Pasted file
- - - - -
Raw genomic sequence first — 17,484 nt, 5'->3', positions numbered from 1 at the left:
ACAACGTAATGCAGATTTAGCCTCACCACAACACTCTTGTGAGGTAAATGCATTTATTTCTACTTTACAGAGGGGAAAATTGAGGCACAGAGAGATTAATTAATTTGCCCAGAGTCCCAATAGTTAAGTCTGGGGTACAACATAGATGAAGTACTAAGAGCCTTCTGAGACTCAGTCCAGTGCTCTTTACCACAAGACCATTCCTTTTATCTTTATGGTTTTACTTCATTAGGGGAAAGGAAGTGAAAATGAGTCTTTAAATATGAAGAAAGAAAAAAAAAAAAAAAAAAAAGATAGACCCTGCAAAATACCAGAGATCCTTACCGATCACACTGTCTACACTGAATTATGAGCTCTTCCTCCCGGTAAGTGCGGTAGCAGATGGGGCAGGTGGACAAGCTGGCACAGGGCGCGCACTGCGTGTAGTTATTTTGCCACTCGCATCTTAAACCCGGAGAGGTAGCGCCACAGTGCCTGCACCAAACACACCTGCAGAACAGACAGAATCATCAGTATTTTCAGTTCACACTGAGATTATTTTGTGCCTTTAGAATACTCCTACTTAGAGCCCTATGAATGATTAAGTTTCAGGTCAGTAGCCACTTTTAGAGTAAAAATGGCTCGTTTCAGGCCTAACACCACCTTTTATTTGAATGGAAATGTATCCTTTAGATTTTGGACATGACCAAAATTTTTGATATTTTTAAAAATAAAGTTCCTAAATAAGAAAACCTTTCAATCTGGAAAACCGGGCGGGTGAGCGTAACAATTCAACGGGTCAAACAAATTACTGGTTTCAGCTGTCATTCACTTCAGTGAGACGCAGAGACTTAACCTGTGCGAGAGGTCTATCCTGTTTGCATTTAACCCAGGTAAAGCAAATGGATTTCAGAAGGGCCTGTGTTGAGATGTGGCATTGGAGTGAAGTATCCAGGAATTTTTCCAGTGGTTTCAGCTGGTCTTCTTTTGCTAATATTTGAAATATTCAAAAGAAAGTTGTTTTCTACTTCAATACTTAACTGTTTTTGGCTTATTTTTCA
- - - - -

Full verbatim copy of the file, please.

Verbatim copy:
Raw genomic sequence first — 17,484 nt, 5'->3', positions numbered from 1 at the left:
ACAACGTAATGCAGATTTAGCCTCACCACAACACTCTTGTGAGGTAAATGCATTTATTTCTACTTTACAGAGGGGAAAATTGAGGCACAGAGAGATTAATTAATTTGCCCAGAGTCCCAATAGTTAAGTCTGGGGTACAACATAGATGAAGTACTAAGAGCCTTCTGAGACTCAGTCCAGTGCTCTTTACCACAAGACCATTCCTTTTATCTTTATGGTTTTACTTCATTAGGGGAAAGGAAGTGAAAATGAGTCTTTAAATATGAAGAAAGAAAAAAAAAAAAAAAAAAAAGATAGACCCTGCAAAATACCAGAGATCCTTACCGATCACACTGTCTACACTGAATTATGAGCTCTTCCTCCCGGTAAGTGCGGTAGCAGATGGGGCAGGTGGACAAGCTGGCACAGGGCGCGCACTGCGTGTAGTTATTTTGCCACTCGCATCTTAAACCCGGAGAGGTAGCGCCACAGTGCCTGCACCAAACACACCTGCAGAACAGACAGAATCATCAGTATTTTCAGTTCACACTGAGATTATTTTGTGCCTTTAGAATACTCCTACTTAGAGCCCTATGAATGATTAAGTTTCAGGTCAGTAGCCACTTTTAGAGTAAAAATGGCTCGTTTCAGGCCTAACACCACCTTTTATTTGAATGGAAATGTATCCTTTAGATTTTGGACATGACCAAAATTTTTGATATTTTTAAAAATAAAGTTCCTAAATAAGAAAACCTTTCAATCTGGAAAACCGGGCGGGTGAGCGTAACAATTCAACGGGTCAAACAAATTACTGGTTTCAGCTGTCATTCACTTCAGTGAGACGCAGAGACTTAACCTGTGCGAGAGGTCTATCCTGTTTGCATTTAACCCAGGTAAAGCAAATGGATTTCAGAAGGGCCTGTGTTGAGATGTGGCATTGGAGTGAAGTATCCAGGAATTTTTCCAGTGGTTTCAGCTGGTCTTCTTTTGCTAATATTTGAAATATTCAAAAGAAAGTTGTTTTCTACTTCAATACTTAACTGTTTTTGGCTTATTTTTCA